3rd confirmed West Nile death on LI

September 12, 2008 7:17:39 AM PDT
Health officials on Long Island say a 90-year-old Nassau County man has died after contracting the West Nile virus. The death of the Mineola man is the third in the county linked to the mosquito-borne illness this year. Health officials have not made his identity public.

They also confirmed Thursday a fourth case of the virus, that of a 56-year-old woman. The total number of confirmed West Nile cases this year now stands at nine.

The man's death comes a day after aerial spraying across a part of Nassau County in an attempt to reduce the mosquito population.

County officials say they will monitor mosquito traps to determine whether additional spraying of adult mosquitoes is necessary.

Nassau County began tracking the virus in 1999.

There are some things that you can do to try and keep mosquitos with the virus from invading your home.

Many people in the suburbs love their backyards for the peace they can provide but unfortunately it's easy making tens of thousands of mosquitoes right at home, especially if you have a bird bath.

"You have to empty it every two to three days just replace the water," said Michael Deutch.

Mosquitoes prefer polluted water which is also found in flower pot pans .

Something else to empty is lawn ornaments.

And how about makeshift toys like tires which are often used as tree swings?

"You tilt it over and water just moves to other side. You need a sponge to dry it out," adds Deutch.

Deutch with Arrow Exterminating says he talks to people everyday about how to go to battle against mosquitoes and he also gets hired to do it for them . But warns there isn't a one time quick fix.

Experts say this is more of an integrated management program. People think those bug eater machines might help but it won't do all of the work.

But again- mosquitoes can still be lurking in your gutters and in inconspicuous holes in old trees.

You can do most mosquito proofing on your own. But again, expect it to be tedious. Mosquitoes reproduce fast and while they don't travel far they do travel.

Only females bite, well, technically they suck your blood and leave parasites and other chemicals.

And only male mosquitos make that pesky buzzing noise. So if you hear a buzz, make getting bitten one less thing to worry about as long as its female counterpart isn't there too.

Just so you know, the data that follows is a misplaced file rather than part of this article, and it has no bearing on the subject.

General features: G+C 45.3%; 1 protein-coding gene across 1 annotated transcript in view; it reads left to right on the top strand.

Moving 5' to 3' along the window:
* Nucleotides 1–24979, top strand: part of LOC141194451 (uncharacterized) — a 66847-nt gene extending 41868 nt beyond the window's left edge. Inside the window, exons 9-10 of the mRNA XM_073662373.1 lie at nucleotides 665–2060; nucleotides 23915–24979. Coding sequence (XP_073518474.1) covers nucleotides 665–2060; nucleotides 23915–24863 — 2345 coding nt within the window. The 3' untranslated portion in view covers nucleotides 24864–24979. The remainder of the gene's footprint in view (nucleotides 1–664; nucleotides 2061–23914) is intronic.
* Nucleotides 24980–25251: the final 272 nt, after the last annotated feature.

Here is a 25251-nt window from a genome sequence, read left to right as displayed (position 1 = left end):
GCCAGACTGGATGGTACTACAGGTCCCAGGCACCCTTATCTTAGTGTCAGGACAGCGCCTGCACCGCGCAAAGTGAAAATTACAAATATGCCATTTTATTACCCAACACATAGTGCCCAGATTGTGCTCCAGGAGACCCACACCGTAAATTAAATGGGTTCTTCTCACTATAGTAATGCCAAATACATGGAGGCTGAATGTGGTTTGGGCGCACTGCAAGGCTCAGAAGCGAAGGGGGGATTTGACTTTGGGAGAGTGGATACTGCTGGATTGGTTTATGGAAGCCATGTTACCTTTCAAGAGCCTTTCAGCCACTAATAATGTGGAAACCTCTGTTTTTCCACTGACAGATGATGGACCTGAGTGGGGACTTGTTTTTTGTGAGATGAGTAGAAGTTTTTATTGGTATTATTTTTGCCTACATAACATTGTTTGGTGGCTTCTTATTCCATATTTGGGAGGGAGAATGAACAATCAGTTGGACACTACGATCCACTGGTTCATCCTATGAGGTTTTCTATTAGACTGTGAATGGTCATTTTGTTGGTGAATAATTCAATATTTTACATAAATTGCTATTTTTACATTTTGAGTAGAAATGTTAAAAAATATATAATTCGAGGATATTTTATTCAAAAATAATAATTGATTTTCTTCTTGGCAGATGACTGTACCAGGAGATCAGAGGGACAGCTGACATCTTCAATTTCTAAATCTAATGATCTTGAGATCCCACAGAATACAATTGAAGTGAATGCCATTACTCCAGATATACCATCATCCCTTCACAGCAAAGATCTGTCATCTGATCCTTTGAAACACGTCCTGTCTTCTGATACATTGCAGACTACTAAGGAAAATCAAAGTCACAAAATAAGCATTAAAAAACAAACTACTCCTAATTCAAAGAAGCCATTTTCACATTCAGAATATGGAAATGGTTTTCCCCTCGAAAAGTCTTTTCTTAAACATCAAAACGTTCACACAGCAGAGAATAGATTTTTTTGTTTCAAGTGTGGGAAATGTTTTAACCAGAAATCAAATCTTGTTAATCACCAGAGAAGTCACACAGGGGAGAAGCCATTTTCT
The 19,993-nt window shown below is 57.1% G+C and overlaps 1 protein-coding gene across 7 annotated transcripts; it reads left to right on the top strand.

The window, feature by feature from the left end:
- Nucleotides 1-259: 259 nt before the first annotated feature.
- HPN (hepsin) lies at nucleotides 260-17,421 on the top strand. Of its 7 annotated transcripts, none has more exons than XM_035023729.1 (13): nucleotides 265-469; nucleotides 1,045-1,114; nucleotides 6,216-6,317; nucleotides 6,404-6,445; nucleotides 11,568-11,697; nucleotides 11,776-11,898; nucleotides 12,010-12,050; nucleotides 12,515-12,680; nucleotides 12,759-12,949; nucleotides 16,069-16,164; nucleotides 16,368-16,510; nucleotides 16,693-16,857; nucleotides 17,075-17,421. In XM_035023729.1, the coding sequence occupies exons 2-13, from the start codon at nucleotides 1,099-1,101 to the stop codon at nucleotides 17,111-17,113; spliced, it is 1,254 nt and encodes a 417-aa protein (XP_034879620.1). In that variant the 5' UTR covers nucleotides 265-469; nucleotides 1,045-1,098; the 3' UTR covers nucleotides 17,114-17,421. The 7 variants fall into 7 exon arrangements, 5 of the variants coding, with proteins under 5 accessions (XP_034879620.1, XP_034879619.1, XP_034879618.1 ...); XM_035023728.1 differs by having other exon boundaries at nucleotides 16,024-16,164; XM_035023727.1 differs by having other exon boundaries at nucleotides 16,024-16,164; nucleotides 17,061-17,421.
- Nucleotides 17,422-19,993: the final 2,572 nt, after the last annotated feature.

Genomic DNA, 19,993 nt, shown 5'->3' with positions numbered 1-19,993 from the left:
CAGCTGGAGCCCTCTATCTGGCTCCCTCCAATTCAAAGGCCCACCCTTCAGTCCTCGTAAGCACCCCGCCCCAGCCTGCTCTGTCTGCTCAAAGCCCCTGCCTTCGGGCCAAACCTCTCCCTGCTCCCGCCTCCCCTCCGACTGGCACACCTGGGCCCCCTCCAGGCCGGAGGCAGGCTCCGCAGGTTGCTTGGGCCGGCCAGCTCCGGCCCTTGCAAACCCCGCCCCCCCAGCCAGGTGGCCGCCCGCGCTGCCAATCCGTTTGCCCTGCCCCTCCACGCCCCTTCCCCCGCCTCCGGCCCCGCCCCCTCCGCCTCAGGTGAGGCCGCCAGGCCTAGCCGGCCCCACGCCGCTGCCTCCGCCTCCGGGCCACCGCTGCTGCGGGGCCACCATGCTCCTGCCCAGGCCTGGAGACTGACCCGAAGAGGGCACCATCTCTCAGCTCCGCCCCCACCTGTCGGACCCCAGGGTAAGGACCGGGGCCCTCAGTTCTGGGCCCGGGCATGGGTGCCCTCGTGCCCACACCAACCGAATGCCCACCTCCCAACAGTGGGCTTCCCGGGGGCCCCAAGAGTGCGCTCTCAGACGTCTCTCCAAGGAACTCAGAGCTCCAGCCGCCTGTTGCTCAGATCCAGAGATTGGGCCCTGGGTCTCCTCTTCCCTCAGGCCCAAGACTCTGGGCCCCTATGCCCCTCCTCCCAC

In 2007, Nassau County had two cases with no deaths; in 2006 there were five cases including one death; and in 2005 there were 12 cases with one death. Commissioner of Health Dr. Maria Torroella Carney urges residents to:

  • Empty standing water from old tires, garbage cans, or any object that can hold water
  • Make sure roof gutters drain properly and clean clogged gutters in the spring and fall
  • Keep swimming pools chlorinated and their covers free of stagnant water
  • Change the water in birdbaths every two or three days
  • Keep window and door screens in good repair
  • Consider wearing long sleeves, pants, socks and mosquito repellent (according to directions) where mosquitoes are active, especially in the late afternoon and at dawn and dusk
  • Wear long sleeves and pants when outside, especially at dawn and dusk

    To report a mosquito problem, please call the Department of Public Works Mosquito Control at 516-572-1166 weekdays from 7:45 a.m. to 3:30 p.m. Residents can hear the latest information about West Nile virus by calling (516) 227-9700. The information is available 24 hours a day. In addition, West Nile information may be found on the Health Department Web site at NassauCountyNY.gov/agencies/health/

    How to Reduce Exposure to Mosquitoes:

  • Use an approved mosquito repellent in areas where mosquitoes are active. Repellents containing the active ingredients DEET, picaridin or oil of lemon eucalyptus are approved for use by New York State and the U.S. EPA and for protection against biting mosquitoes. Products containing oil of lemon eucalyptus should not be used on children younger than three. Always read the repellent's label and follow instructions.
  • New York City residents can report dead birds or standing water by calling 311 or visiting NYC.gov.
  • The Health Department's Web site has up-to-date information and maps on mosquito activity.

    For more information:

    National Library of Medicine: West Nile Virus

    KidsHealth: What is West Nile Virus?


    WEB PRODUCED BY: Bill King